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Two different sets of experiences about non-English identifiers
- From: Joel Rees <email@example.com>
- To: Don Park <firstname.lastname@example.org>
- Date: Mon, 16 Jul 2001 15:39:27 +0900
Don Park expounded:
> HUMAN FACTOR:
> We engineers often forget that, while technical aspect of translating
> tag names to another language might be trivial, human factors are not.
> example, people using the target tag names will not be able to communicate
> well with the original group nor groups using different target tag names.
> This problem can be minimized by using phonetic translation (i.e. Gaijin),
> but the problem does not go away.
My experience is that using the romaji here in Japan generally tends to
compound problems. For single vocabulary words (gaijin, romaji, kimono)
dragged out of context, they can be useful. For Japanese language textbooks
for beginners, they can be absolutely required. For me, taking down notes
during meetings, romanizing is often convenient. But I would not want to use
a romanized DTD. Too many chances for confusion on the homonyms, and
confusion on the meanings of foreign terms is a serious enough problem as it
To be looking at phonetic transliteration is looking in the wrong direction,
> CODE FACTOR:
> XML applications recognize tags by tag names. Unless XML applications are
> designed to support multiple native tag names, code must be modified for
> each target language and repeat for each update. Translating code is
> than translating data.
I don't think much code needs to translated at all.
Imposing a whole new set of operating software (and the operating procedures
that go with it) on the new partner/subsidiary will be extremely expensive,
regardless of the language the tags are written in. Better to set up an
interface, and transform the data shared as it crosses the interface. Tag
names also can (and probably ought to) be transliterated at the interface.
> BUSINESS FACTOR:
> Today's globalization trend makes it less likely for a business to stay
> within its national border during its lifetime. Unless native tag names
> being used as a form of anti-takeover mechanism, I donot see a compelling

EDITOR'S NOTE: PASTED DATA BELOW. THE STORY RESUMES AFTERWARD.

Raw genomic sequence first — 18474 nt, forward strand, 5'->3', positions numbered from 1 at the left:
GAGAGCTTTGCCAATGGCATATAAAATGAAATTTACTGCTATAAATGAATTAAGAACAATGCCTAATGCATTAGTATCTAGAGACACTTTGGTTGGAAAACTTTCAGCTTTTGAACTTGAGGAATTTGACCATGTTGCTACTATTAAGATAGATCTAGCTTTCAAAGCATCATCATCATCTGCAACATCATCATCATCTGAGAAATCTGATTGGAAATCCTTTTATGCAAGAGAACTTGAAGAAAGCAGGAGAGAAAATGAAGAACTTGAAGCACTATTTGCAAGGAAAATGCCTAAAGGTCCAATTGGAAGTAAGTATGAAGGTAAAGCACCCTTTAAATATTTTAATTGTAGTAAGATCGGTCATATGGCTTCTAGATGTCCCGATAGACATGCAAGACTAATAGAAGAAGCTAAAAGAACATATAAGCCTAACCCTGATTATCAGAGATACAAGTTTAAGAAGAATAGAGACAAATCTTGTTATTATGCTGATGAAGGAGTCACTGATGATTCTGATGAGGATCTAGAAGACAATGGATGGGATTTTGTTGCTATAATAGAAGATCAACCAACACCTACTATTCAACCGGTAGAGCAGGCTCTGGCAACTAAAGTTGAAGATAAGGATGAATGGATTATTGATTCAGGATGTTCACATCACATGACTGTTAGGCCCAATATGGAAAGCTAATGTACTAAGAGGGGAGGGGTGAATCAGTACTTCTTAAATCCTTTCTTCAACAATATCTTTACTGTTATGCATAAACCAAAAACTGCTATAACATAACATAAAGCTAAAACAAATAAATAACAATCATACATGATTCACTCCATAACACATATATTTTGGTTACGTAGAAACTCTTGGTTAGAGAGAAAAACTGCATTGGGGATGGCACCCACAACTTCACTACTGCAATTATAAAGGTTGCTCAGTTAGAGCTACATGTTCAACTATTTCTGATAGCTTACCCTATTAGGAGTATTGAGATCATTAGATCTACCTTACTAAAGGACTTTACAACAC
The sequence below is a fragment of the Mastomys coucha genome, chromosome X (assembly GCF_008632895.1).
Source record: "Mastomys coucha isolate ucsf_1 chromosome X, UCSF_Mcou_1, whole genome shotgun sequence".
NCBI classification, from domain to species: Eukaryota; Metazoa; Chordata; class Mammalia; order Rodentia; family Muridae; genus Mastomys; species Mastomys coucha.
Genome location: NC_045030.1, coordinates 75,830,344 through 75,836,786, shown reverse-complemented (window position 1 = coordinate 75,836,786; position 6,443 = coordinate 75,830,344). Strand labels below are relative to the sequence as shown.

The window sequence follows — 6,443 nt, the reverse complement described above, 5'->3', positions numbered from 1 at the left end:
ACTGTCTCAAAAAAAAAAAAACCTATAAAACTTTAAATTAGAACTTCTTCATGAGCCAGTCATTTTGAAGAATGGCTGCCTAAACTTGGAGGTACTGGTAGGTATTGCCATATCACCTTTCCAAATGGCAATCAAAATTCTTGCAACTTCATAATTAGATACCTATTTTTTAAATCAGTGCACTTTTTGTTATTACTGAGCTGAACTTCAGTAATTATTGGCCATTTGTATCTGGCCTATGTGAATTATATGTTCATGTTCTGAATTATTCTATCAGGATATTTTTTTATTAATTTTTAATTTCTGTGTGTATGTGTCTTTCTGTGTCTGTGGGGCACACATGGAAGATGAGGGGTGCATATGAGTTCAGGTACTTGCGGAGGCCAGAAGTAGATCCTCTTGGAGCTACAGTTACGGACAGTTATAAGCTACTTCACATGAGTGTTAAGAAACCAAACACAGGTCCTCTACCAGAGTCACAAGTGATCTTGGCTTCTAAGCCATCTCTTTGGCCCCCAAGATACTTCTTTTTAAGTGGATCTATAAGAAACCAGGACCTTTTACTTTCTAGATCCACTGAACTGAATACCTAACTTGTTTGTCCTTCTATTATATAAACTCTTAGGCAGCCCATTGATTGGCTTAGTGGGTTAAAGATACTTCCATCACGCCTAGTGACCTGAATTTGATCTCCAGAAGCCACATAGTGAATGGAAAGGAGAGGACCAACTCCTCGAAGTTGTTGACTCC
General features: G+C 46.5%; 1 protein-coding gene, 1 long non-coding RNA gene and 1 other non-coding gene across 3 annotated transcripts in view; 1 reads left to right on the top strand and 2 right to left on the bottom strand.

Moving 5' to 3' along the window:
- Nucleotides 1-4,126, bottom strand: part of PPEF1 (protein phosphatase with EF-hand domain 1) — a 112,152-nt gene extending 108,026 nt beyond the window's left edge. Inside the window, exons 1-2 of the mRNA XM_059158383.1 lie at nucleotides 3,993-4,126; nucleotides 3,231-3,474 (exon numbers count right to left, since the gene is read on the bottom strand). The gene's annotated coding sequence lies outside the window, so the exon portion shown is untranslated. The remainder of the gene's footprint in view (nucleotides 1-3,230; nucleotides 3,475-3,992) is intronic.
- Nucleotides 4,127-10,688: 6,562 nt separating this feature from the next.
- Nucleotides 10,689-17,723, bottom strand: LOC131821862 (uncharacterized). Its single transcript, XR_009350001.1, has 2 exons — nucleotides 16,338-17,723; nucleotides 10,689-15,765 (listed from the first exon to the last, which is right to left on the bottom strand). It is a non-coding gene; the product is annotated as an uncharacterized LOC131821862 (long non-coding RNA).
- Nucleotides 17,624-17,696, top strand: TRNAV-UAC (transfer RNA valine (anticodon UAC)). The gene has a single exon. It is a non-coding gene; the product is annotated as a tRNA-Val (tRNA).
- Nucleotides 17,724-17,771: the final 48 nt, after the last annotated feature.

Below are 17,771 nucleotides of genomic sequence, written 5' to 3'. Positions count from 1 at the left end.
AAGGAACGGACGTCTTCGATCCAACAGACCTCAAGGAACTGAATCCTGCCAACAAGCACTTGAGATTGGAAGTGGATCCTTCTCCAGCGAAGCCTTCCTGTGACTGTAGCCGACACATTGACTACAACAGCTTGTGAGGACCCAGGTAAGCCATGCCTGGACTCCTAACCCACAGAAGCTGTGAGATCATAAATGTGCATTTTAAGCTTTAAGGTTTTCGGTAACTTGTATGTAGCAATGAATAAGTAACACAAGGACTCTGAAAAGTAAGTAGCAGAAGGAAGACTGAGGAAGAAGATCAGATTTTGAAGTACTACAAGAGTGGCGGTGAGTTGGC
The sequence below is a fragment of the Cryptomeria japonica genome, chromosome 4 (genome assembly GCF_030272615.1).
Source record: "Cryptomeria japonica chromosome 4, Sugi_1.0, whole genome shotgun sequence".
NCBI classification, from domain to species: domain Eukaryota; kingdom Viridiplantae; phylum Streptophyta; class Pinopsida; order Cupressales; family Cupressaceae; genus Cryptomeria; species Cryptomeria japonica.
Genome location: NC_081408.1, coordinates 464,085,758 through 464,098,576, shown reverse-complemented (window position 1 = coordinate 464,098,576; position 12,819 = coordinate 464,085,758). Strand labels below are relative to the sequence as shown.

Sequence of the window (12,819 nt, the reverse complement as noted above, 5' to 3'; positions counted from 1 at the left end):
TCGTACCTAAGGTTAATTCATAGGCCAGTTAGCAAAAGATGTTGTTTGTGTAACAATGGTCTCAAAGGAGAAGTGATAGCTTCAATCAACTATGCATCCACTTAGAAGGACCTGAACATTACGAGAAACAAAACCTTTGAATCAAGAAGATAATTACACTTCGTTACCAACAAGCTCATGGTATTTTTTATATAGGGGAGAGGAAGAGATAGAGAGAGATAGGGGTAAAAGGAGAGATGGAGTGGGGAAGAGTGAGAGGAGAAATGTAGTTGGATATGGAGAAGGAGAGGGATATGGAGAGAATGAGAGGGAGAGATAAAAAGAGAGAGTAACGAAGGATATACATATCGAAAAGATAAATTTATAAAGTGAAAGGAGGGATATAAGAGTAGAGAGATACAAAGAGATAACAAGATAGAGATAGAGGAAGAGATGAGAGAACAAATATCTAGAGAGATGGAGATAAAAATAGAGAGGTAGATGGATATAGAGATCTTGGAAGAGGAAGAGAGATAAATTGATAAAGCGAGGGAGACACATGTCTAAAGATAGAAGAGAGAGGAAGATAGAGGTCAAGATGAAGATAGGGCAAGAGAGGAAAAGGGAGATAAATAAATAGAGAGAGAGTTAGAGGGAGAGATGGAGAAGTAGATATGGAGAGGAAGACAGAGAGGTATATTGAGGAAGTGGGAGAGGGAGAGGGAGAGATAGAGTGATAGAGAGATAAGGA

> and tangeble reasons not to prepare for likely future.
On a serious note, however, globalization is a fad. A fad useful to various
proselytizing communities, but a fad nonetheless. Like all fashion, it is
based on an illusion. Very few businesses can afford the cost of becoming
Admittedly, if this present civilization survives very long, many businesses
will increase their participation in international commerce. But if I look
at the advantages of imposing some (necessarily foreign) set of DTDs written
in some internationally accepted language, as opposed to letting businesses
define their own data structures in their own language and then define
transforms to interface their systems to the larger context, I see nothing.
No advantages whatsoever.
In fact, the imposition from the outside simply will not work, unless a
company already has a very clear definition of their data structures to
start with. You may perceive the foreign language tags as an avoidable cost,
but I perceive them as an enabler, as one (possible) useful product of a
very necessary step.
> There are probably other factors involved, but these are some I can think
> at this time. Comments?
> Don Park
You talk about the human factors. It seems to me that you are suggesting
that the solution is to proselytize American standards all over the world.
I am an American. I look around me at (for example) the Japanese trying to
run a stable government under a rough transliteration of a mid-twentieth
century idealistic interpretation of the US constitution and I am amazed at
their resourcefulness. There is a lot of stuff in that constitution that
simply works backwards, due to things we quite casually blanket over with
the short phrase "cultural issues", wave our hands at, and try to forget. It
was probably the best that could have been done, but it still creates
Locality of control is a very important principle in engineering. (Lengthen
the control lines, and you introduce both noise and spurious function. Both
increase proportional to the length of the control lines.) To my way of
thinking, requiring XML authors to use tag names borrowed from a foreign
language flies directly in the face of the principle of locality of control.
programmer -- email@example.com
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giving root to the chaos
and branches to the trivia,
information breathing anew --
This is the aim of Yggdrasill.
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